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WJ-MSCs and COVID-19, what to expect?

coronavirus and stem cell therapy

This year, humankind and science have been pushed and tested with the rise of COVID-19. Moreover, in times of fear and uncertainty is when we must stay calm and rely on what we know to get over the situation, and that is when science gets an urgent call to get into the game.

We have relied on pharmaceuticals and what is called “MODERN MEDICINE,” for years, and so far, that is failing. Well, now there is a call for something else, ADVANCED medical science, and the medicine of the future: Mesenchymal Stem Cells.

There have been studies reported all around the world, stating that MSCs can modulate the immune system and regenerate tissues. Of course, giving proof of that, BioXcellerator is innovating in the world of Wharton jelly mesenchymal stem cells (WJ-MSC) and its applications, in this case, IMMUNOMODULATION.

The human immune system is quite complex, and so is its response to external “attacks” such as COVID-19. The COVID-19 pathogen binds to specific cellular receptors on the cellular membrane and thereby entering the cell and causing disease, and this causes the immune system to create an inflammatory response, which is responsible for the release of cytokines. They kill the virus and infected cells, but in the process of doing so can harm its host. (You) That is when problems begin, people start having difficulties breathing, fluid starts accumulating around their lungs, scar tissue begins to form in the lungs, and other organs fail, such as the liver and kidneys. The most obvious answer would be: “stop the immune system.” Well, it is not as easy as that; if you do immunosuppression to a patient, then things could get even worse; it would make the patient more inclined to other infections, including not being able to fight off the COVID virus. 

Here is when science comes in with the stems, especially WJ-MSC, to do what is called immunomodulation. Tissue regeneration for the acute scar tissue, studies[1] have shown that MSCs improved functional outcomes, demonstrating that IV infusions of MSCs is a safe and effective approach for treating patients with COVID-19 pneumonia, including elderly patients with severe cases of pneumonia. This treatment is particularly challenging as there is no vaccine or medication for this strain of the virus.

MSC’s inhibit the overactivation of the immune system and promote endogenous repair by improving the microenvironment of the lungs when infection is attacking. Macrophages that are responsible for the beginning of the inflammatory response exhibit functional transitions as tissue repair progresses and can adopt a broad spectrum of phenotypes. Two of the best-characterized phenotypes are pro-inflammatory or M1-like phenotype and anti-inflammatory or M2-like phenotype. M1 macrophages produce high levels of pro-inflammatory cytokines and are related to the early stage of inflammation, whereas M2 macrophages, with lower pro-inflammatory cytokine production, are associated with the resolution of inflammation and tissue repair[2]. Several studies suggest that an incorrect balance between M1- and M2-like activities after injury can lead to persistent inflammation and/or maladaptive repair processes, both contributing to aberrant tissue repair[3]. Due to their critical role during wound healing, macrophages have emerged as potential targets in therapeutic tissue regeneration strategies[4]. Accumulating evidence suggests that mesenchymal stem cells (MSC) promote tissue repair and regeneration through modulation of immune response and secretion of growth factors rather than by replacement of damaged cells.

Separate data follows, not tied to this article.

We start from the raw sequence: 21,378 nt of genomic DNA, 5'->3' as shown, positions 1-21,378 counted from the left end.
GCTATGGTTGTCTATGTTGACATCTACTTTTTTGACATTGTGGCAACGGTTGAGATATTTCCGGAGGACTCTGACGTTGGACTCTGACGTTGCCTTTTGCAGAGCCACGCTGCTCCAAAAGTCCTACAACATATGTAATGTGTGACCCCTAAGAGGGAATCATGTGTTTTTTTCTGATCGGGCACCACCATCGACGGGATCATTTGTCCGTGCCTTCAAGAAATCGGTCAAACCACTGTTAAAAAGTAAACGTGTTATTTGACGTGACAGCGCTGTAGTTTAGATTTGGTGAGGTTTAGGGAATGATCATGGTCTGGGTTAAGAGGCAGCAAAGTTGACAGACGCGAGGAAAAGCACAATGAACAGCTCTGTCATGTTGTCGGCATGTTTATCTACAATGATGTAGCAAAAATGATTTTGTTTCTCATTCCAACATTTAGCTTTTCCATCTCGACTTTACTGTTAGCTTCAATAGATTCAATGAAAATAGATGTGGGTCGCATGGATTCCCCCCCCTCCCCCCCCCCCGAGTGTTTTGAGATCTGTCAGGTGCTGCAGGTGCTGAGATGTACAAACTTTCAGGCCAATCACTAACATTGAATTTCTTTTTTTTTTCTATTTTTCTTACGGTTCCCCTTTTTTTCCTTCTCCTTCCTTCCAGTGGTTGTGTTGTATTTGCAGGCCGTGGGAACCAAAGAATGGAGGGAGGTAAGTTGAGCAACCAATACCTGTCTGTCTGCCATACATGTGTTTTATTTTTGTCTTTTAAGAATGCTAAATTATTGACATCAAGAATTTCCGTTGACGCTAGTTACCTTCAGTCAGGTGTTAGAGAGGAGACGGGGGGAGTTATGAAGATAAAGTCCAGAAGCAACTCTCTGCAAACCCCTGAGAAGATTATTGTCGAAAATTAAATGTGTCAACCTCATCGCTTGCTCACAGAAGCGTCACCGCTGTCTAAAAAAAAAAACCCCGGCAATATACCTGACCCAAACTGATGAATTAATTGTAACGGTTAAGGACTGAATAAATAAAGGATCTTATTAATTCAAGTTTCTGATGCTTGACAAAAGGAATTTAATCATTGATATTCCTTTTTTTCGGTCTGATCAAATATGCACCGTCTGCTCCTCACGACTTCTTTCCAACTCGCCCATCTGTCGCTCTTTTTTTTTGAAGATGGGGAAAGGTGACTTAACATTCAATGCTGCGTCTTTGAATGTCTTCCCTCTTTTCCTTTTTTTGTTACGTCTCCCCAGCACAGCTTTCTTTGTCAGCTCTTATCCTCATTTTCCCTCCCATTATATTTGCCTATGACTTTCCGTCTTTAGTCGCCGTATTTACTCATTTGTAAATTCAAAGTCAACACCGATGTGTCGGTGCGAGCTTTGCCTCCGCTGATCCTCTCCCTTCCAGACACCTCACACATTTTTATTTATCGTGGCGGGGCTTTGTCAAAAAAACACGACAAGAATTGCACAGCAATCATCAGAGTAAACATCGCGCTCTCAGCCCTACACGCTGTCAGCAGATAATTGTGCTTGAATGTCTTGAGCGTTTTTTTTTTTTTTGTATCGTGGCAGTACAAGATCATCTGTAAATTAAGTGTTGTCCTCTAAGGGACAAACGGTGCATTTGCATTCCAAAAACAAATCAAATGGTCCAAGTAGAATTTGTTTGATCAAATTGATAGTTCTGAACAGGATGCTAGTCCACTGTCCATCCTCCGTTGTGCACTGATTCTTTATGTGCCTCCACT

MSC’s release a wide range of immunoregulatory factors, including PGE2 and interleukin-6 (IL-6), that skew macrophages toward a pro-resolving profile. In response to inflammatory mediators, MSC produce soluble factors that regulate the immune response Macrophages plasticity leads to changes in the balance between pro-inflammatory and anti-inflammatory factors as tissue is healed and remodeled. The earliest events trigger the release of numerous pro-inflammatory mediators, which are followed by a shift to increased production of anti-inflammatory cytokines and growth factors to allow tissue repair[5]. Additionally, pro-inflammatory and anti-inflammatory cytokine expression can be induced simultaneously at the early stages of inflammation. So, we can say that factors secreted by pro-inflammatory and anti-inflammatory macrophages activate the immunomodulatory potential of MSC’s[6]. We have all the confidence that WJ-MSCs treatment for acute phases of the disease and the scarring tissue generated by the condition can be avoided with our procedures. Science by humans for humans.

Camilo White C. MD

BioXcellerator, Advanced Stem Cell Therapy and Regenerative Medicine



[1] Leng et al., Aging Dis, 11:216-228, 2020

[2] Willenborg S, Lucas T, Van LG, Knipper JA, Krieg T, Haase I, et al. CCR2 recruits an inflammatory macrophage subpopulation critical for angiogenesis in tissue repair. Blood. 2012;120(3):613–25.

[3] Braune J, Weyer U, Hobusch C, Mauer J, Brüning JC, Bechmann I, et al. IL-6 regulates M2 polarization and local proliferation of adipose tissue

[4] Huang R, Wang X, Zhou Y, Xiao Y. RANKL-induced M1 macrophages are involved in bone formation. Bone Res. 2017;5:1–13.

[5] Sica A, Mantovani A. Macrophage plasticity and polarization: in vivo veritas. J Clin Invest. 2012;122(3):787–95.

[6] Saldaña et al. Stem Cell Research & Therapy (2019) 10:58 https://doi.org/10.1186/s13287-019-1156-6

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